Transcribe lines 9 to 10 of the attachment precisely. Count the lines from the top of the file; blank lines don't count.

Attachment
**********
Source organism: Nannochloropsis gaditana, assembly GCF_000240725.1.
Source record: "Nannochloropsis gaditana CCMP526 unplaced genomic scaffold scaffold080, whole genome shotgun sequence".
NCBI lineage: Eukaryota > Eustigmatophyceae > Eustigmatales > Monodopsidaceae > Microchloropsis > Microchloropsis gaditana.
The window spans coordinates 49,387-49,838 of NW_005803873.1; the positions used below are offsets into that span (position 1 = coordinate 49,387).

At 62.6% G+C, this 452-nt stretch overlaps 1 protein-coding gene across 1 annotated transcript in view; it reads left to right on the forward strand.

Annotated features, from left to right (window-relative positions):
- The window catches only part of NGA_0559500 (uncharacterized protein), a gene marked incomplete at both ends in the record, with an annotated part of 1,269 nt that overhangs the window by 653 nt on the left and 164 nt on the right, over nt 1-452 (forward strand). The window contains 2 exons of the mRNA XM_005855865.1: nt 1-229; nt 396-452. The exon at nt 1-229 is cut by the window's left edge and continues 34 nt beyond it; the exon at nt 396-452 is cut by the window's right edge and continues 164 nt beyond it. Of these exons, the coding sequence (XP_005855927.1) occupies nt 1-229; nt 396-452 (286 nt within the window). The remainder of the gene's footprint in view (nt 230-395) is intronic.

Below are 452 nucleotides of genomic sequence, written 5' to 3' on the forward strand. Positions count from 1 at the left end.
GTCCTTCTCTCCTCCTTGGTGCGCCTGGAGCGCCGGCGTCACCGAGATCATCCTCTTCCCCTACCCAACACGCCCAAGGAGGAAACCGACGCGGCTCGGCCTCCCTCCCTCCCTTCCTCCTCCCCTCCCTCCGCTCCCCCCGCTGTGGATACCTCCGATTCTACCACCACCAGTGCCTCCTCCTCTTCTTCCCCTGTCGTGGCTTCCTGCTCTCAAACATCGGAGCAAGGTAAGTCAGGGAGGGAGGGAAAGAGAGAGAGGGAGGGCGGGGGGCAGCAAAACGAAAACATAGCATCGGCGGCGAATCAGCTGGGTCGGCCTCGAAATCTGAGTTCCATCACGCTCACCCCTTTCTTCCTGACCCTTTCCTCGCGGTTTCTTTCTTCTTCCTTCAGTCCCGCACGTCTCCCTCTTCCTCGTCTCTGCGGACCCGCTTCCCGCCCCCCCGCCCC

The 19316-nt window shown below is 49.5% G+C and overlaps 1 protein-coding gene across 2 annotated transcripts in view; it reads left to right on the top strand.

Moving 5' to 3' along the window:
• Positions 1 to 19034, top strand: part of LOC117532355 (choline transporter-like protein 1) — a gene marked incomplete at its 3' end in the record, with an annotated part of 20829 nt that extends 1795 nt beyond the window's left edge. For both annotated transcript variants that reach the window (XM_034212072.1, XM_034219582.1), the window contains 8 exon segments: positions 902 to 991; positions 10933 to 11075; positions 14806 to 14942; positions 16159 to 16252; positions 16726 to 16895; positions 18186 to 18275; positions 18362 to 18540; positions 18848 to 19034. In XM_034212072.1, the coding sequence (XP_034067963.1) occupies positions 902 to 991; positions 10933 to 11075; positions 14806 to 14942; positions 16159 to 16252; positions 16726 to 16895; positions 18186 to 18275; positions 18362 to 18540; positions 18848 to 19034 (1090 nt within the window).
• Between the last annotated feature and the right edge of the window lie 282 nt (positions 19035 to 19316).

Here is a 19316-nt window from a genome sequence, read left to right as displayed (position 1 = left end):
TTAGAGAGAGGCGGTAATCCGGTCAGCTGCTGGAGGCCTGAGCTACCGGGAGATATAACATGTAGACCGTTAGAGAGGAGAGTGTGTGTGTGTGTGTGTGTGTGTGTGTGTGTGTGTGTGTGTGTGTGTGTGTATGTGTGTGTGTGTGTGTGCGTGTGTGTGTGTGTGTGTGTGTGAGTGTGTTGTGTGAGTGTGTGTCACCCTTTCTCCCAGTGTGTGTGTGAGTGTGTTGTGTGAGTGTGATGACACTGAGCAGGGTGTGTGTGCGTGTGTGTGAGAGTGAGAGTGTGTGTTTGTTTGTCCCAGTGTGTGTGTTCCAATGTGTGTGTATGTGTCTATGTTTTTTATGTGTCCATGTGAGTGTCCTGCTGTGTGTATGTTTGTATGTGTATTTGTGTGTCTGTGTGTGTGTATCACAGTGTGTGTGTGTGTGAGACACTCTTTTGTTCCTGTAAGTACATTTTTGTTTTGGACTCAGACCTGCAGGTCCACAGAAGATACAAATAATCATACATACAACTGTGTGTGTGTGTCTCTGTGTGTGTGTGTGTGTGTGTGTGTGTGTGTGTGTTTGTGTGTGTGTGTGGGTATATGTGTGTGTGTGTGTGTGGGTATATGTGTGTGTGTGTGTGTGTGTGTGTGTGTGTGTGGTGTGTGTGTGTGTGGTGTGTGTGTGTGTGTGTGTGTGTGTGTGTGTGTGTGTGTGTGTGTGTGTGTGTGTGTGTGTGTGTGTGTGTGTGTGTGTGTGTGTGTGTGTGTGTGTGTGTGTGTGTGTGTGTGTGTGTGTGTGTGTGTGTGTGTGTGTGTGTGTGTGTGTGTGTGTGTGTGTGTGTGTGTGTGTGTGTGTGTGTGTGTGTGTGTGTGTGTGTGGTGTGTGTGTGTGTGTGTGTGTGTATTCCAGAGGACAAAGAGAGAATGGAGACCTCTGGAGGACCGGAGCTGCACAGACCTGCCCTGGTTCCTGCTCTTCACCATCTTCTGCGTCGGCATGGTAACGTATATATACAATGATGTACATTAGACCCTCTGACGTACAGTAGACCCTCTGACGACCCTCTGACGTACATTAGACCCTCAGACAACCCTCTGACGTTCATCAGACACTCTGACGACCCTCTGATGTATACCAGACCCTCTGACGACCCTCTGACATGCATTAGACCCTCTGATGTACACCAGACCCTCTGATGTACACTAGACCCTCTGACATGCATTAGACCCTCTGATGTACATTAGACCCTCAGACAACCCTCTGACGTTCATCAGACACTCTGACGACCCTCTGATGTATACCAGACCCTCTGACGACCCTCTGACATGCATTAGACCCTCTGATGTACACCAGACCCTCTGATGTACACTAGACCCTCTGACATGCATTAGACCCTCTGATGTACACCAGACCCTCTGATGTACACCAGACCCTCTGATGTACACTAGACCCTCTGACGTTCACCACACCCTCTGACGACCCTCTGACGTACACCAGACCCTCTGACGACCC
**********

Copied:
GTCCTTCTCTCCTCCTTGGTGCGCCTGGAGCGCCGGCGTCACCGAGATCATCCTCTTCCCCTACCCAACACGCCCAAGGAGGAAACCGACGCGGCTCGGCCTCCCTCCCTCCCTTCCTCCTCCCCTCCCTCCGCTCCCCCCGCTGTGGATACCTCCGATTCTACCACCACCAGTGCCTCCTCCTCTTCTTCCCCTGTCGTGGCTTCCTGCTCTCAAACATCGGAGCAAGGTAAGTCAGGGAGGGAGGGAAAGAGAGAGAGGGAGGGCGGGGGGCAGCAAAACGAAAACATAGCATCGGCGGCGAATCAGCTGGGTCGGCCTCGAAATCTGAGTTCCATCACGCTCACCCCTTTCTTCCTGACCCTTTCCTCGCGGTTTCTTTCTTCTTCCTTCAGTCCCGCACGTCTCCCTCTTCCTCGTCTCTGCGGACCCGCTTCCCGCCCCCCCGCCCC

The 19316-nt window shown below is 49.5% G+C and overlaps 1 protein-coding gene across 2 annotated transcripts in view; it reads left to right on the top strand.